by Justin Cheng
On Saturday June 10th, a group of Mennonites and Anglicans were led by Sonny McHalsie, Stó:lō cultural historian on a nature tour of the Stó:lō territory encompassing parts of Hope and Chilliwack. Sonny began his narratives with “This is our land, we have to take care”, a succinct statement expressing the indigenous’ history and theology of living in right relationship with the land. Throughout the tour, we visited different mountains, lakes, streams and other natural features of the area. Along the way, Sonny told narratives explaining the indigenous names of these natural features. In contrast to how European settlers would name a mountain, for example, in which the person who “discovered” the mountain would name it after himself as a statement of ownership, I learned that the Stó:lō’ name of a mountain would be based on a story. The story might be connected to an ancestor and/or usually impart a specific ethical lesson or moral example. The features of the land: the mountains, the rivers and the streams become ways for the Stó:lō to transmit their cultural narratives across generations. As well, by connecting story and natural feature, the land is understood to be under the stewardship and care of the entire community, rather than owned by specific individuals.
In several of the stories that Sonny told us, transformation plays a significant role. Human characters would change into animals, fish, mountains, and lakes and vice versa. What I learned is that transformation signifies kinship between humans and other creatures, plants, and natural features that some may see as inanimate. In the Stó:lō narrative, I learned that there is no natural object or feature that is truly inanimate or devoid of life or value. Transformation suggests connection between human beings and creation as opposed to separation. A mountain or a tree is not separate from me, if I understand that it could be an ancestor or a revered tribal leader. The sacredness of the land and the sacredness of the ancestors thus, are intertwined together.
Conservation was another major feature of Sonny’s stories. He told us about the origin of the sturgeon as a fish that was prohibited to eat by the Stó:lō. Not only was this story compelling, but it served as a motivation for the conservation of the sturgeon as a fish for future generations. In another story, Sonny talked about the people who lived under the sea who suffered from a form of leprosy. The leprosy was caused by humans spitting in the water. Both stories teach the necessity of living in right relationship with creation, with careful sensitivity and awareness of our human impact, and commitment to preserving the beauty and vitality of nature. While there was no explicit mention of the political issues of pipelines and resource extraction, I wondered if how we approached these issues are determined significantly due to our narrative or theology of the land. For the Stó:lō, conservation and environmental stewardship are wedded to the very stories that are passed down from each generation.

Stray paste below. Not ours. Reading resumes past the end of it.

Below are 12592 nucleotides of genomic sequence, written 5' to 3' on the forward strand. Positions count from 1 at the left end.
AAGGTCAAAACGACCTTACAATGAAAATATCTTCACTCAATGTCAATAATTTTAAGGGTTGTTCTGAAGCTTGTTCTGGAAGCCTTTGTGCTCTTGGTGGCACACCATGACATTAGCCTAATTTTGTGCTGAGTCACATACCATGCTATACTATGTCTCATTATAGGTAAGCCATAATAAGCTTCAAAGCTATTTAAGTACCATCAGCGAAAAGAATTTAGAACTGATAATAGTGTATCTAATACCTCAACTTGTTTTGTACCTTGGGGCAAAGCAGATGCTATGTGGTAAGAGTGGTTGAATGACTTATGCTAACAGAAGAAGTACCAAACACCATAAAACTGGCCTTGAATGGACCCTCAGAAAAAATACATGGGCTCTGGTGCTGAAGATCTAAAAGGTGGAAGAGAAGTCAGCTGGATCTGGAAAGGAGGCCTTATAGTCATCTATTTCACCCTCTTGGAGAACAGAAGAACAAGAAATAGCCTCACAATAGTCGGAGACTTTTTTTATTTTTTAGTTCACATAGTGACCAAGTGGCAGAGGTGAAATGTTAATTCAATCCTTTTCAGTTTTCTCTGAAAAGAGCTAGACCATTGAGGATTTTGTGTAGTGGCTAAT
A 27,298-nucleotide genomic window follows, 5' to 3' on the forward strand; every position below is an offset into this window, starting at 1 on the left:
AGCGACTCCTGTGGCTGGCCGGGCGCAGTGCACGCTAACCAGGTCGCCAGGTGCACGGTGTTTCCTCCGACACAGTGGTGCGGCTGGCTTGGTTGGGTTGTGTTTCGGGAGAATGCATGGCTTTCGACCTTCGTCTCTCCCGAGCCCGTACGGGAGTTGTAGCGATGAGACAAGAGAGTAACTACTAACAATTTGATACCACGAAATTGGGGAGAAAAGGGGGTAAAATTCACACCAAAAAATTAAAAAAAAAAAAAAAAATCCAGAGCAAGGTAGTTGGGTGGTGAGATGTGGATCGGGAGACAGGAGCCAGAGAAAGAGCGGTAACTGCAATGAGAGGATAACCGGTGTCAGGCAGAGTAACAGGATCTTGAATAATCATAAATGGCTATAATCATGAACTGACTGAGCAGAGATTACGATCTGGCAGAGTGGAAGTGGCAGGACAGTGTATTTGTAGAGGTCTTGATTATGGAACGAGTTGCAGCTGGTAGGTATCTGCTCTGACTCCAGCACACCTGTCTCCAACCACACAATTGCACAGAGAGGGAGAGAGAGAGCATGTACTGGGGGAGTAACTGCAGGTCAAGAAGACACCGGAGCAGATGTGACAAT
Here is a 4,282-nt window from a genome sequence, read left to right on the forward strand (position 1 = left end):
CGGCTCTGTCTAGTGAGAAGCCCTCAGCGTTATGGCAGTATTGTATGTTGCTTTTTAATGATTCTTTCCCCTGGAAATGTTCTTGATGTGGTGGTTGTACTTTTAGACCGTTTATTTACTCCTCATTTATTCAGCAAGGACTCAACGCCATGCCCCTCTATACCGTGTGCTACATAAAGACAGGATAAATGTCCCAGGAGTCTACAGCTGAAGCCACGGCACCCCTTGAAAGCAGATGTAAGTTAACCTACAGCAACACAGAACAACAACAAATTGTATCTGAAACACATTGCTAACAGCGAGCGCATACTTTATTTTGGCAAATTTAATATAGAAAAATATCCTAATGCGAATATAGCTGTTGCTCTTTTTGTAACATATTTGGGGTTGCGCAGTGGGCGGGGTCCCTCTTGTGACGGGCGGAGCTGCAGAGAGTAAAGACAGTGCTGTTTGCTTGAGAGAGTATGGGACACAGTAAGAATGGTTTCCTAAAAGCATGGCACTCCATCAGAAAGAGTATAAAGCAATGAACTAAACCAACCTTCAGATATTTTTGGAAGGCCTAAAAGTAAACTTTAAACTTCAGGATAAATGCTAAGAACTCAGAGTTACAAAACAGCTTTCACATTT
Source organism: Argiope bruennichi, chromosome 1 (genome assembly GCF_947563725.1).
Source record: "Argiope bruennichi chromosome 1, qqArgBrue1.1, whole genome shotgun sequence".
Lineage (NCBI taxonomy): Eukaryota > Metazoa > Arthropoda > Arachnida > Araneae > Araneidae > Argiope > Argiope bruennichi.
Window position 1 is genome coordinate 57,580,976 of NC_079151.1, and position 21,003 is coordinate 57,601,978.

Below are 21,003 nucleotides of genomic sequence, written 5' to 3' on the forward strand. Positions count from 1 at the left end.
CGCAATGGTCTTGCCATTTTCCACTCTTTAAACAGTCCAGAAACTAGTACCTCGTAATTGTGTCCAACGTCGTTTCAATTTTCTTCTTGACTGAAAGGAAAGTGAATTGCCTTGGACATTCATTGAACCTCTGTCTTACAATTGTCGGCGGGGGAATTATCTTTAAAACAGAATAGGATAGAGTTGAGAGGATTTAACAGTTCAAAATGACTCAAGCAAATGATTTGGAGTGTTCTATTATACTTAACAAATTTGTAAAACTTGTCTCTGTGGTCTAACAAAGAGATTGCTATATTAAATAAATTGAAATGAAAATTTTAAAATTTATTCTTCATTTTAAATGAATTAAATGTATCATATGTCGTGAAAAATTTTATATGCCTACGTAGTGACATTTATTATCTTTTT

In addition to the cultural stories that he told, Sonny talked about the impact of settler control on the Stó:lō. At one point, he explained that the criminalization of the Potlatch ceremony was based on a profound misunderstanding of the First Nations’ understanding of gratitude and exchange. At another point of the trip, he explained the impact of the Department of Fisheries and Oceans when it issued fishing licenses to individual Stó:lō fishermen disrupting the long held understanding that ownership and care of fishing areas were owned by families and not owned by individuals. Both examples, the criminalization of the Potlatch would take place in the 1800s and the DFO example in the 1900s; testify to the harm that settler control causes to indigenous culture and community based on racism and closed-mindedness to indigenous ways.
This trip was aimed to open minds and hearts to indigenous ways of doing and perceiving, a suitable follow-up to our learning at the Synod of the Diocese of New Westminster held May 26 and 27 which focused on indigenous knowledge and understanding. It involved learning that the mountains, the rivers, and the land had names and stories before European conquest and control. It involved learning about conservation and stewardship as tied to indigenous identity and spirituality, and it involved learning about the deleterious impact of settler control and influence on the region.
In my opinion, the learning we experienced on this trip was an important small step towards the continual journey of reconciliation.
Riverside photos by Karen Urquart
Waterfall, lake, field and group close-up by Lucy Price